What is electromagnetism? How does it work?
- Two feet of fine-gauge electrical wire
- Wire clipper
- Iron nail, about 3” long
- 9-volt battery
- Paper or ceramic plate
- Paper clips made of ferrous metal (use the small magnet to check if it’s the right kind; it should be attracted to the magnet)
- Iron filings
- Two small magnets
- Pencil and paper (or, optional, a camera)
- Use the wire cutter to strip the insulation from about one inch of each end of the wire. Be careful, this tool can snip you, too, and the ends of the wire are probably sharp!
- Wrap the wire in a snug coil around the shaft of the nail, leaving a few inches of wire dangling at each end.
- Wrap one of the dangling wire-ends around the larger connector at the top of the battery.
- Touch the other end of the wire to the other connector. Be careful! The wire might get hot now. You may want to get a partner or an adult to help you with this part.
- Now touch one end of the nail to a paper clip and see if you can move the paper clip with the nail. Has it become magnetic? Will it lift the paper clip? Will it lift two? Three? The stronger the magnetic field is, the more paper clips it will hold.
- Now, while the paper clips are sticking to the nail, move the loose end of the wire to break the connection between it and the battery. Notice how the paper clips fall. The nail hasn’t become magnetic on its own; the wire coiled around it is creating a magnetic field when the circuit is closed and electrical current runs through it.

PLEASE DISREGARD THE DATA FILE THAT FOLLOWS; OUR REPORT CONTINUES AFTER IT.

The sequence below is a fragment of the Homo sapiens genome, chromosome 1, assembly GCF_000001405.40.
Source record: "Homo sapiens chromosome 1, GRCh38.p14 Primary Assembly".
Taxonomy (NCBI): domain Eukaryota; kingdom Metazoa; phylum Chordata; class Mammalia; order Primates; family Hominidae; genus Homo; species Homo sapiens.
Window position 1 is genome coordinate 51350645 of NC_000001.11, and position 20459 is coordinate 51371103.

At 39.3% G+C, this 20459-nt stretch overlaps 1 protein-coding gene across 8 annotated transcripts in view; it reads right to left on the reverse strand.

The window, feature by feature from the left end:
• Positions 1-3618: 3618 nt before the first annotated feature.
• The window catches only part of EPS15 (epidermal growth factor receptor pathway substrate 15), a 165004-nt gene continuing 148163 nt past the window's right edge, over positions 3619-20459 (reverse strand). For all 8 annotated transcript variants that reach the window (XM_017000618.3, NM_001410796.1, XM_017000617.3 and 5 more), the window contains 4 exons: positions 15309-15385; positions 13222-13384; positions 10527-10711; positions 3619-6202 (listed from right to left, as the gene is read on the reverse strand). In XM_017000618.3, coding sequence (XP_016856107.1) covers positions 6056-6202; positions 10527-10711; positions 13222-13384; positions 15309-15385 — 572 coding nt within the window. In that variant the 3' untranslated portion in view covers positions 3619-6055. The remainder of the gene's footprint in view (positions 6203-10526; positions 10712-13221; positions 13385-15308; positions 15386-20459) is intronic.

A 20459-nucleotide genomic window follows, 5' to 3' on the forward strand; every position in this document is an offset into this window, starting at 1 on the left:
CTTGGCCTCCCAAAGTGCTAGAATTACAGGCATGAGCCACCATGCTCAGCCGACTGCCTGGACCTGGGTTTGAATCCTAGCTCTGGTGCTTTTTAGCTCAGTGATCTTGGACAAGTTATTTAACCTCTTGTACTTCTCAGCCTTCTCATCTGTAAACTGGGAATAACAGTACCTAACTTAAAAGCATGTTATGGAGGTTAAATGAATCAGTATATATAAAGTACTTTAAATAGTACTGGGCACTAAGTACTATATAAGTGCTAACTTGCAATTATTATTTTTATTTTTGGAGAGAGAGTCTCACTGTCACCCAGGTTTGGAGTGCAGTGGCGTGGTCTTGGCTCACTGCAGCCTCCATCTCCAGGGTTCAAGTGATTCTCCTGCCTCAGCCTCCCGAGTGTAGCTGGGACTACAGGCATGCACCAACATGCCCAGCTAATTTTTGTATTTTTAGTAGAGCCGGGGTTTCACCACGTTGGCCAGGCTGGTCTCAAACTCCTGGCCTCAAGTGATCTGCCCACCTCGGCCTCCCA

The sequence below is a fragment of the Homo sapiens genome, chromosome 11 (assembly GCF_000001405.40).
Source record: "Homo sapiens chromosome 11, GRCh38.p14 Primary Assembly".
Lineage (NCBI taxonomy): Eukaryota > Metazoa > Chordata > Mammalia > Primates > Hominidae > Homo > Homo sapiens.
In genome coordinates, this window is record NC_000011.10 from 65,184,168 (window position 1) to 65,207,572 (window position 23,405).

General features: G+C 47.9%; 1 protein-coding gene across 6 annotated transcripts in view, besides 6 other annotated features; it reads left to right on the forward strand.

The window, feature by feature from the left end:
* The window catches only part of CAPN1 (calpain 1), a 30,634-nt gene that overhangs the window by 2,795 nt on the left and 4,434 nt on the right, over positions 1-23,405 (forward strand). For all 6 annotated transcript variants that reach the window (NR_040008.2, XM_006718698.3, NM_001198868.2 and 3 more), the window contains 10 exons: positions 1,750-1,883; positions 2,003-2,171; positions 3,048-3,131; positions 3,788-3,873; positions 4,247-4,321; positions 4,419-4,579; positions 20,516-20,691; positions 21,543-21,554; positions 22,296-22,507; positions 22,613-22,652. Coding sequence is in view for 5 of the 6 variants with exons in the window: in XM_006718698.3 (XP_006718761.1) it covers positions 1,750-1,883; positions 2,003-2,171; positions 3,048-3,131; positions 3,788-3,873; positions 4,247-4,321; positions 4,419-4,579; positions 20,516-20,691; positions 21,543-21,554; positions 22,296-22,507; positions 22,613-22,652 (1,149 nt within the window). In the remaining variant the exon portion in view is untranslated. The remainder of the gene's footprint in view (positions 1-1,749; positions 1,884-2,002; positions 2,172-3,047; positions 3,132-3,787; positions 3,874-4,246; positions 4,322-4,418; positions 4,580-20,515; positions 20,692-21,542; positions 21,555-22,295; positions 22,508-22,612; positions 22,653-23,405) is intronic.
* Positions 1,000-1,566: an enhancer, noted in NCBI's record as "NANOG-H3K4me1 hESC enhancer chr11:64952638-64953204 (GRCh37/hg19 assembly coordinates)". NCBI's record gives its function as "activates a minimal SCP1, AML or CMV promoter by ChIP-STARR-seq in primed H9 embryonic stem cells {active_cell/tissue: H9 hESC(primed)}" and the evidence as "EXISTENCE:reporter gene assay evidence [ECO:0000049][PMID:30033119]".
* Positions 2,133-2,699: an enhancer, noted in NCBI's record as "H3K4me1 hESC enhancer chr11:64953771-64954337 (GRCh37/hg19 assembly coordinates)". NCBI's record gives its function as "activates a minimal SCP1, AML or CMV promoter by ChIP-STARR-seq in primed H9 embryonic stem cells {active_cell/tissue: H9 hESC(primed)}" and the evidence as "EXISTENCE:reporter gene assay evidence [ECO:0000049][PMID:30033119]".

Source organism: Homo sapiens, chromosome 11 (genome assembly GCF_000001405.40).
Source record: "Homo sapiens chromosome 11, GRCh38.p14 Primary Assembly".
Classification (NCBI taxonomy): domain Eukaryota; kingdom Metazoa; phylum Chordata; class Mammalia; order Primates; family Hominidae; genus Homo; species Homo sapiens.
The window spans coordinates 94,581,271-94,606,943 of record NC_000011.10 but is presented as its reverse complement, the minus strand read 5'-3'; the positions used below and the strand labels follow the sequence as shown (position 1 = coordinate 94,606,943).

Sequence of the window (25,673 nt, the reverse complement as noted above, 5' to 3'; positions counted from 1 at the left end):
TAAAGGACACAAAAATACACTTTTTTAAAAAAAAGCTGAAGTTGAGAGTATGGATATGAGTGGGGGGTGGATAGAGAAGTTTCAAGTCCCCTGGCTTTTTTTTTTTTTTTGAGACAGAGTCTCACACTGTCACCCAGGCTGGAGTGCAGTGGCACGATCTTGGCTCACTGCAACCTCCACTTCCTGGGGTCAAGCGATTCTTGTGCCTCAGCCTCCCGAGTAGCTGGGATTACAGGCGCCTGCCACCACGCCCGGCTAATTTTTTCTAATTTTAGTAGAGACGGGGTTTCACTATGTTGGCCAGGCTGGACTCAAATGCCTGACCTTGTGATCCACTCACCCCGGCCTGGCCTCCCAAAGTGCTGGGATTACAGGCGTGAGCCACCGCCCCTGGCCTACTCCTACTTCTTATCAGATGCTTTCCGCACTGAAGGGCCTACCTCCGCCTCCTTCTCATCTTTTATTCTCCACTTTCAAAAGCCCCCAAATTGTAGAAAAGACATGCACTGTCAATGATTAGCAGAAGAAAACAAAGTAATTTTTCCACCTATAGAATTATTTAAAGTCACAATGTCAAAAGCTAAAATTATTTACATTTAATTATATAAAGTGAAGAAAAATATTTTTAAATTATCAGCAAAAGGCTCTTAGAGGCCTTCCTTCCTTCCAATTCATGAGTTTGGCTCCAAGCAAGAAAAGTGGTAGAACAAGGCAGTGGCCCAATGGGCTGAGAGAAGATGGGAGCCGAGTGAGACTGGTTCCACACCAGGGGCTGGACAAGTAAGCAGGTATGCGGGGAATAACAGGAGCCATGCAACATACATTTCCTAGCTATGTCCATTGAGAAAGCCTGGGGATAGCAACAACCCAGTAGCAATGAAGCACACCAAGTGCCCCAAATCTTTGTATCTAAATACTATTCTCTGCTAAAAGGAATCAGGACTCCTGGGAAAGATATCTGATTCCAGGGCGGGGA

- Want to see the magnetic field? Sprinkle a good layer of iron filings on the plate—carefully, some of them might be sharp, and you definitely don’t want to get them in your eyes!—carefully place the nail in the middle of the filings, and reconnect the wire to the battery. You should see the filings move around the nail, showing you the shape and size of the magnetic field you’re creating. Draw a picture of this (or, optionally, take a photo).
- Now take the two small magnets and place them end to end, pushing the ends together. Then flip over just one of the magnets and try it again. You should find that in one position, the ends of the magnets will stick together, and in the other position, they push each other apart. This is because magnetic fields are polar, meaning they go in one direction along a line or pole.
- Now dangle the nail from the battery and close the circuit by holding the loose wire against the second connection. See if you can make the nail move without touching it using one of the magnets. Can you flip the magnet over and make the nail move in the other direction?
Terms/Concepts: electrical field, magnetism, electromagnetism, current, circuit
References: Science Fair Adventure: Build an Electromagnet